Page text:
Sadie sucks, satisfied, her eyes wide, and green enough for cricket. Despite them, Connie can’t see him in her at all, thank God. There’s her father’s freckles, her mother’s moue of irritation, and her own hair, a surly brunette, though hers is dyed now, platinum as sand, only the roots revealing her inheritance. It was Michelle’s idea, and bathroom handiwork. ‘You can’t be a star if you don’t stand out,’ she’d said.
Turns out it takes more than a bottle of bleach to turn Connie Holiday into Marilyn Monroe or Marianne Faithful. But she won’t be deterred. She is dogged, if not really qualified. Bloody-minded, her father would say. And she daren’t think what words her mother might come up with. But so what if she never got her A levels? So what if she never even finished school? It’s not like she’s stupid. She could have shone if they’d let her try. If she could have been bothered. But she didn’t need to. She bets Mick Jagger never passed a single exam, after all. Or if he did it would have been art. She’ll be fine, she tells herself. More than. Has to be. Because it’s not like she can ask Sadie’s father for anything. Not like she wants to.
She kisses the sweet fust of the baby’s head. ’This time next year, I’ll be on top of the world,’ she promises.
The Talk of Pram Town is, at its heart, a book about family, and what that meant in the 70s and 80s, and about the potentially fraught mother-daughter relationship. But it is also a book about a single, special place. The town my father worked in for decades at Gilbey’s behind the giant glass windows and glimmering gin distillery, and where I went to sixth form for two brief, brilliant years.
‘They told us they were building this town for Jack and his master. Well, who wants to live on the boss’s doorstep, I ask you?’ (Laurence Clarke, Harlow joiner, Daily Mirror, 7th January 1955)
Born from the rubble of the second world war, Harlow New Town was conceived in the late 1940s by visionary architect Frederick Gibberd, who seized at the opportunity to ease London overcrowding and create his own socialist utopia in rural Essex: managers and workers living side by side, albeit in two classes of house: Standard One and Standard Two. Front gardens would be outlawed, and kitchens would instead overlook communal pathways, ensuring a sense of community and encouraging conversation. It would be, the architects declared, a ‘New Jerusalem’.
By 1951 the first citizens – almost all young couples – were being bussed in from North East London to their brand new homes in Mark Hall and, later, The Lawn, and the place was quickly dubbed ‘Pram Town’ by the press, for the burgeoning number of mothers – a symbol in itself of hope; of the future. But, by 1955, the daring experiment seemed to be failing when, under the headline ‘Snobland’, the same paper – the Daily Mirror – ran an article revealing that neither workers nor managers appreciated their proximity, while Len White from the Harlow Development Corporation admitted they’d ‘realised just in time it doesn’t work’ and declared that, from then on, they would be adopting a ‘segregation policy’.
But jump forward thirty years and, for this teenager in the mid-1980s, Harlow was a fat, enticing slice of air-dropped America: expansive avenues with numbers instead of names; brash and dank nightclubs on elevated walkways; all the pubs named after butterflies; and everywhere glamour, glamour, glamour. It seemed to me to be everything my Saxon market town was not: modern, multicultural, and with a music venue that hosted actual bands, as well as boasting fellow Essex boy and then cub NME reporter Steve Lamacq among its Saturday night crowd. So, while Jean may have been one of those doubting young mothers, and Connie desperate to run to London, I was as goggle-eyed as Sadie, and am thankful for my two very happy years spent there.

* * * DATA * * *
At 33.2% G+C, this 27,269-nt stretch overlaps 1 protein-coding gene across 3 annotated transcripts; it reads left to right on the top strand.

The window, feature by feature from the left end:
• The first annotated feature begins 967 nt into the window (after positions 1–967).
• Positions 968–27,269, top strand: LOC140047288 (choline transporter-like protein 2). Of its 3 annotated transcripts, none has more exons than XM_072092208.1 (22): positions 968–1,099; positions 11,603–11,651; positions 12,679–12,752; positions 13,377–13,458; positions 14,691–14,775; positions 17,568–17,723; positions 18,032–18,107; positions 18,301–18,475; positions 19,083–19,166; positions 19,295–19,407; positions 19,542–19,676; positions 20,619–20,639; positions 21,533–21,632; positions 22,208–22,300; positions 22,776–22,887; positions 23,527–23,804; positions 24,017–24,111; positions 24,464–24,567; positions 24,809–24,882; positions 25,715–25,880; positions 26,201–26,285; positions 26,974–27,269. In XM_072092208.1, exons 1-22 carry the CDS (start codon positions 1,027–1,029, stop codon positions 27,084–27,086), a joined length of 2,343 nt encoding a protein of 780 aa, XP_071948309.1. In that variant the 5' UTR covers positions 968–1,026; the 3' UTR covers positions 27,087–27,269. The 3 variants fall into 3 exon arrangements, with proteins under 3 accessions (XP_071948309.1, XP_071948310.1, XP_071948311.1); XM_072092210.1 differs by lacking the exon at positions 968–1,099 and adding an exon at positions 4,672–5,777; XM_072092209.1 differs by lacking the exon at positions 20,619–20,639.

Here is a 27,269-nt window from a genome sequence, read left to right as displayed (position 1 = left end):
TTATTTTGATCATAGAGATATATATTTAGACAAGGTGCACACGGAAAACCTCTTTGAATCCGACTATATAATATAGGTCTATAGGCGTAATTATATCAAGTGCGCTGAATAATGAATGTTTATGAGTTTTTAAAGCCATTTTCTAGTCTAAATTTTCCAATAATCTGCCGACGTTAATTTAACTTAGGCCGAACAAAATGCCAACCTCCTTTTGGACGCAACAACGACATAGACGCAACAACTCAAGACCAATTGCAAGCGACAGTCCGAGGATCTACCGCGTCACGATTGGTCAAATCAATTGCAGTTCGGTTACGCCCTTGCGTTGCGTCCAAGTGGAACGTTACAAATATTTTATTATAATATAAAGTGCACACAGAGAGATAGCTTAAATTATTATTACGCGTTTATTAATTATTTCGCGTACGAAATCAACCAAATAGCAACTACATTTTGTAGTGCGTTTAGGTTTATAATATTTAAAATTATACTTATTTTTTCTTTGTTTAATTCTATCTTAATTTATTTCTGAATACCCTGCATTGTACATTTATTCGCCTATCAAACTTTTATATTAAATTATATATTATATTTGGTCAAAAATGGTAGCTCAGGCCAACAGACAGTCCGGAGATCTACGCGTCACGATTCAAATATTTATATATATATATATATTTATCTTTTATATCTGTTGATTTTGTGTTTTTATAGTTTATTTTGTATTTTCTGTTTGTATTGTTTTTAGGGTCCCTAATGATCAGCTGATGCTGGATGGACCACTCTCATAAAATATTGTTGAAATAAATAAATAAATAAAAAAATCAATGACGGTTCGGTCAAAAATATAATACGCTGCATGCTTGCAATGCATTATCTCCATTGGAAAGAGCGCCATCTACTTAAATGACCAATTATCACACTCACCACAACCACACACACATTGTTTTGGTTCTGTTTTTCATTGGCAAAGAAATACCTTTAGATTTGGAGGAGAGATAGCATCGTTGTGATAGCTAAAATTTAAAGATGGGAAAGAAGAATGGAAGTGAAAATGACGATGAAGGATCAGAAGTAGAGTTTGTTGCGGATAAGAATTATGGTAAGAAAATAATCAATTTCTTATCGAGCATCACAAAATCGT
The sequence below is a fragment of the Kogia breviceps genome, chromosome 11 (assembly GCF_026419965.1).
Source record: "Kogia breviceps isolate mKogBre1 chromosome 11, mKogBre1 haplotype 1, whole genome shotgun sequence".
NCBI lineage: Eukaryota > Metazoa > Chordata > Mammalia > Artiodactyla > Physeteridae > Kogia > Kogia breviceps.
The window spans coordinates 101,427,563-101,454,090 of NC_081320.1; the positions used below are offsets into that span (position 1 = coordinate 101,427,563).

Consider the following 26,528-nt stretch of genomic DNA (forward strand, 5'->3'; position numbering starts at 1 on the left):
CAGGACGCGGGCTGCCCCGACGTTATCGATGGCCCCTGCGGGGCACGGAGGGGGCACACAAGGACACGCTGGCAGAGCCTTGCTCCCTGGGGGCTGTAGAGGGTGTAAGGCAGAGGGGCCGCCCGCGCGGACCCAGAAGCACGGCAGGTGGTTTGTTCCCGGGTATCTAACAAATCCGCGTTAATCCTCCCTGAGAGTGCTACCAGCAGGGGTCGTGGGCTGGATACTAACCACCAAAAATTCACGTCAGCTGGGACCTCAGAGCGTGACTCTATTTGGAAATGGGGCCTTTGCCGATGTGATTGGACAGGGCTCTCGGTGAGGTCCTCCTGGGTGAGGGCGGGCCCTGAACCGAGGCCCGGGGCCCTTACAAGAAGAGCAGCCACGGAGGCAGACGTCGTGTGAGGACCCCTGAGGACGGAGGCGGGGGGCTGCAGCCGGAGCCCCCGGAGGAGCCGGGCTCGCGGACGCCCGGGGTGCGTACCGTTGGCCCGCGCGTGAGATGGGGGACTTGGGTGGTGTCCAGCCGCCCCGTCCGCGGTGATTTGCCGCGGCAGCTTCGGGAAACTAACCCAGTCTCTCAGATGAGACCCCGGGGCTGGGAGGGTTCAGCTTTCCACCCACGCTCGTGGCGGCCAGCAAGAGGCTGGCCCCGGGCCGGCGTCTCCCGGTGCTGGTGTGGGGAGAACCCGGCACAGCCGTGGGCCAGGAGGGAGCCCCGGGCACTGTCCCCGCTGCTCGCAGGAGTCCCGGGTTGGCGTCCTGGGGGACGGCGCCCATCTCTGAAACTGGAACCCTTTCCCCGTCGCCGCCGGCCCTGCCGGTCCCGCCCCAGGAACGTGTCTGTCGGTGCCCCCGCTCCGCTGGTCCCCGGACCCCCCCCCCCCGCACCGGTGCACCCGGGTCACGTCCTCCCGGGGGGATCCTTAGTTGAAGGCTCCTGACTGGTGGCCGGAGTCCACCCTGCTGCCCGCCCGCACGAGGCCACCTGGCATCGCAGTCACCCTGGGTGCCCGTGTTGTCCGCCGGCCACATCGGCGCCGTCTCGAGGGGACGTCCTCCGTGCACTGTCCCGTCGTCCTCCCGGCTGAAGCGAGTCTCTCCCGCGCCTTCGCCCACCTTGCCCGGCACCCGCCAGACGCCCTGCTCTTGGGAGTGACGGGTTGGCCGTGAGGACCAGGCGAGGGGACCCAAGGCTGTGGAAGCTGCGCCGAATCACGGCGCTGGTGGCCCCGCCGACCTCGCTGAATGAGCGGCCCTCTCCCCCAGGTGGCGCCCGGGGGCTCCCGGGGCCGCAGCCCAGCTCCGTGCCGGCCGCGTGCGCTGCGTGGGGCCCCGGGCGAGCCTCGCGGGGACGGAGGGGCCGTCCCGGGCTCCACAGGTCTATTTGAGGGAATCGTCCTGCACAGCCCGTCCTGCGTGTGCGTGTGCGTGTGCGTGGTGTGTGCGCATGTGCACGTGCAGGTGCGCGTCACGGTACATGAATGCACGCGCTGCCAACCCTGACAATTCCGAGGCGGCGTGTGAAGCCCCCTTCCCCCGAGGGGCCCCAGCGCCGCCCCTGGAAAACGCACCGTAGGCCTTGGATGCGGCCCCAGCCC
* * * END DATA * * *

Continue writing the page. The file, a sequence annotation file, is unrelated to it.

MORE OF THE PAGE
‘We don’t like it. The children are so noisy, rollerskating up and down the street all day. Then there’s the washing hanging out behind the Standard One houses. It isn’t a very nice sight, particularly when some of the washing isn’t even really clean.’ (Harlow manager’s wife, Daily Mirror, 7th January 1955)
The Talk of Pram Town is published by Pan Macmillan on 4th March 2021. You can buy the book here.
The lockdown-delayed novel is almost out in the world, and, while I can’t have the much-anticipated bookshop party with Twiglets and Wotsits and Panda Pops, I can still celebrate, and even better, with fellow Essex girl, Jenny Quintana, whose new book The Hiding Place shares not only strained mother-daughter themes, and the 1960s beginning, but a 17-year-old called Connie. Great minds, I believe…
Please do join us for our chat on Tuesday 9th March, and to raise a glass of warm Blue Nun or Piat D’Or. Tickets are £21 including the book, or £5 without, but that money goes to help the lovely indie bookshops that really need our custom right now.
There’s something special about getting a letter. There’s something really especially special about getting a letter that says something fancy about you or something you’ve done. There’s something super duper special about 23 letters all saying something fancy and drawing highly accurate and hilarious pictures too.